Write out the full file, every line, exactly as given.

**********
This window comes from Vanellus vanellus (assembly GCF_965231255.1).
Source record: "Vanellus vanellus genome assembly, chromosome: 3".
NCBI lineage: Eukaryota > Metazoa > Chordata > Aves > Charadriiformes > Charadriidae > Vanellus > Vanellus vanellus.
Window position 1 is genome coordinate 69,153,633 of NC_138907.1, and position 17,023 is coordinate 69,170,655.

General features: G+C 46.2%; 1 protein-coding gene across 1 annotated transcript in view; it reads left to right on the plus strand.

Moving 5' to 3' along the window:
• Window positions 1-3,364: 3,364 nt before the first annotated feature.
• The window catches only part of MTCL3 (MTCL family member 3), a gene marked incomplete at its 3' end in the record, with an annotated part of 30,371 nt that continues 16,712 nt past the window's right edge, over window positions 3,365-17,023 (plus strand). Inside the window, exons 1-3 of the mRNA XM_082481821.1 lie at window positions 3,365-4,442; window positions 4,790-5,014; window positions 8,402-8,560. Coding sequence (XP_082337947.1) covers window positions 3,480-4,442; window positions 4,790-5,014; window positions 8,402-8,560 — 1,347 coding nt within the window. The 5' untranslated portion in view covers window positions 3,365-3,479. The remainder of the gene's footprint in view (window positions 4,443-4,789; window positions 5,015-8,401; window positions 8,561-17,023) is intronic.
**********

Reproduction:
This window comes from Vanellus vanellus (assembly GCF_965231255.1).
Source record: "Vanellus vanellus genome assembly, chromosome: 3".
NCBI lineage: Eukaryota > Metazoa > Chordata > Aves > Charadriiformes > Charadriidae > Vanellus > Vanellus vanellus.
Window position 1 is genome coordinate 69,153,633 of NC_138907.1, and position 17,023 is coordinate 69,170,655.

General features: G+C 46.2%; 1 protein-coding gene across 1 annotated transcript in view; it reads left to right on the plus strand.

Moving 5' to 3' along the window:
• Window positions 1-3,364: 3,364 nt before the first annotated feature.
• The window catches only part of MTCL3 (MTCL family member 3), a gene marked incomplete at its 3' end in the record, with an annotated part of 30,371 nt that continues 16,712 nt past the window's right edge, over window positions 3,365-17,023 (plus strand). Inside the window, exons 1-3 of the mRNA XM_082481821.1 lie at window positions 3,365-4,442; window positions 4,790-5,014; window positions 8,402-8,560. Coding sequence (XP_082337947.1) covers window positions 3,480-4,442; window positions 4,790-5,014; window positions 8,402-8,560 — 1,347 coding nt within the window. The 5' untranslated portion in view covers window positions 3,365-3,479. The remainder of the gene's footprint in view (window positions 4,443-4,789; window positions 5,015-8,401; window positions 8,561-17,023) is intronic.